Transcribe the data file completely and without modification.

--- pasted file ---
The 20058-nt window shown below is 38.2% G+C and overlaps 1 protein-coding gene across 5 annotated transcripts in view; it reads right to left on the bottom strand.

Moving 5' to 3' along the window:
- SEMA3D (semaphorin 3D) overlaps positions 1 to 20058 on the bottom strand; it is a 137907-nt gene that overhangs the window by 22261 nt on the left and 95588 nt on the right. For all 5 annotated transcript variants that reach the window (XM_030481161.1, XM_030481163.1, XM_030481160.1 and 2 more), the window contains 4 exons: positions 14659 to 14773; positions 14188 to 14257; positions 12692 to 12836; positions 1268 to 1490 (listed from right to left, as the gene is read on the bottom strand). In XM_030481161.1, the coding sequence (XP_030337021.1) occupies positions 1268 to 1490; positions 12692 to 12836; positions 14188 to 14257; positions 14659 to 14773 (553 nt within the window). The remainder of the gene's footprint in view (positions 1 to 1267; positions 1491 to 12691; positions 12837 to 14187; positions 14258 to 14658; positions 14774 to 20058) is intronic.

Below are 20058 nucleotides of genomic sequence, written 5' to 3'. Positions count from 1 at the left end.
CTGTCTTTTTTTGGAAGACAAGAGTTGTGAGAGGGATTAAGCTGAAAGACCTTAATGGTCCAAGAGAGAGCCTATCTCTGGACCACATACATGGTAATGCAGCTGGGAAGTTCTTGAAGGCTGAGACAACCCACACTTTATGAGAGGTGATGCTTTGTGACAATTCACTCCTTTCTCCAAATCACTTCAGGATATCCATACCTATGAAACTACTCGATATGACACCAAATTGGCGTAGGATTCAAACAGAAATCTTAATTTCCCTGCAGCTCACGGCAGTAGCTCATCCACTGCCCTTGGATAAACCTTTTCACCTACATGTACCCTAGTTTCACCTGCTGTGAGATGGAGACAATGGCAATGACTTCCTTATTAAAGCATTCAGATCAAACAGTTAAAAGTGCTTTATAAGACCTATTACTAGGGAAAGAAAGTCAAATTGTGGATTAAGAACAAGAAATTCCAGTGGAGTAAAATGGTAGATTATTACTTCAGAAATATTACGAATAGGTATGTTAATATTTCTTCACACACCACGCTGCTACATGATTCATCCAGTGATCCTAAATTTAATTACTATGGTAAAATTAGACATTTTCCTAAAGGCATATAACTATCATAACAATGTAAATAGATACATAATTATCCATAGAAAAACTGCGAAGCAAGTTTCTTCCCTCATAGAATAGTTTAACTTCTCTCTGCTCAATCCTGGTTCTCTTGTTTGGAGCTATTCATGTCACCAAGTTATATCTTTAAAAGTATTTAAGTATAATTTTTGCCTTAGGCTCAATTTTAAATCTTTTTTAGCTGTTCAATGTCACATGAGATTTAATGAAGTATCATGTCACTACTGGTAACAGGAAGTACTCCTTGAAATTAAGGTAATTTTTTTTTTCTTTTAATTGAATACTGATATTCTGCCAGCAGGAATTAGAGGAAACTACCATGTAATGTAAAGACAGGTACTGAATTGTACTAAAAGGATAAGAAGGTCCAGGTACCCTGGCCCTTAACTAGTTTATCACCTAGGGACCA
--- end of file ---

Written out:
The 20058-nt window shown below is 38.2% G+C and overlaps 1 protein-coding gene across 5 annotated transcripts in view; it reads right to left on the bottom strand.

Moving 5' to 3' along the window:
- SEMA3D (semaphorin 3D) overlaps positions 1 to 20058 on the bottom strand; it is a 137907-nt gene that overhangs the window by 22261 nt on the left and 95588 nt on the right. For all 5 annotated transcript variants that reach the window (XM_030481161.1, XM_030481163.1, XM_030481160.1 and 2 more), the window contains 4 exons: positions 14659 to 14773; positions 14188 to 14257; positions 12692 to 12836; positions 1268 to 1490 (listed from right to left, as the gene is read on the bottom strand). In XM_030481161.1, the coding sequence (XP_030337021.1) occupies positions 1268 to 1490; positions 12692 to 12836; positions 14188 to 14257; positions 14659 to 14773 (553 nt within the window). The remainder of the gene's footprint in view (positions 1 to 1267; positions 1491 to 12691; positions 12837 to 14187; positions 14258 to 14658; positions 14774 to 20058) is intronic.

Below are 20058 nucleotides of genomic sequence, written 5' to 3'. Positions count from 1 at the left end.
CTGTCTTTTTTTGGAAGACAAGAGTTGTGAGAGGGATTAAGCTGAAAGACCTTAATGGTCCAAGAGAGAGCCTATCTCTGGACCACATACATGGTAATGCAGCTGGGAAGTTCTTGAAGGCTGAGACAACCCACACTTTATGAGAGGTGATGCTTTGTGACAATTCACTCCTTTCTCCAAATCACTTCAGGATATCCATACCTATGAAACTACTCGATATGACACCAAATTGGCGTAGGATTCAAACAGAAATCTTAATTTCCCTGCAGCTCACGGCAGTAGCTCATCCACTGCCCTTGGATAAACCTTTTCACCTACATGTACCCTAGTTTCACCTGCTGTGAGATGGAGACAATGGCAATGACTTCCTTATTAAAGCATTCAGATCAAACAGTTAAAAGTGCTTTATAAGACCTATTACTAGGGAAAGAAAGTCAAATTGTGGATTAAGAACAAGAAATTCCAGTGGAGTAAAATGGTAGATTATTACTTCAGAAATATTACGAATAGGTATGTTAATATTTCTTCACACACCACGCTGCTACATGATTCATCCAGTGATCCTAAATTTAATTACTATGGTAAAATTAGACATTTTCCTAAAGGCATATAACTATCATAACAATGTAAATAGATACATAATTATCCATAGAAAAACTGCGAAGCAAGTTTCTTCCCTCATAGAATAGTTTAACTTCTCTCTGCTCAATCCTGGTTCTCTTGTTTGGAGCTATTCATGTCACCAAGTTATATCTTTAAAAGTATTTAAGTATAATTTTTGCCTTAGGCTCAATTTTAAATCTTTTTTAGCTGTTCAATGTCACATGAGATTTAATGAAGTATCATGTCACTACTGGTAACAGGAAGTACTCCTTGAAATTAAGGTAATTTTTTTTTTCTTTTAATTGAATACTGATATTCTGCCAGCAGGAATTAGAGGAAACTACCATGTAATGTAAAGACAGGTACTGAATTGTACTAAAAGGATAAGAAGGTCCAGGTACCCTGGCCCTTAACTAGTTTATCACCTAGGGACCA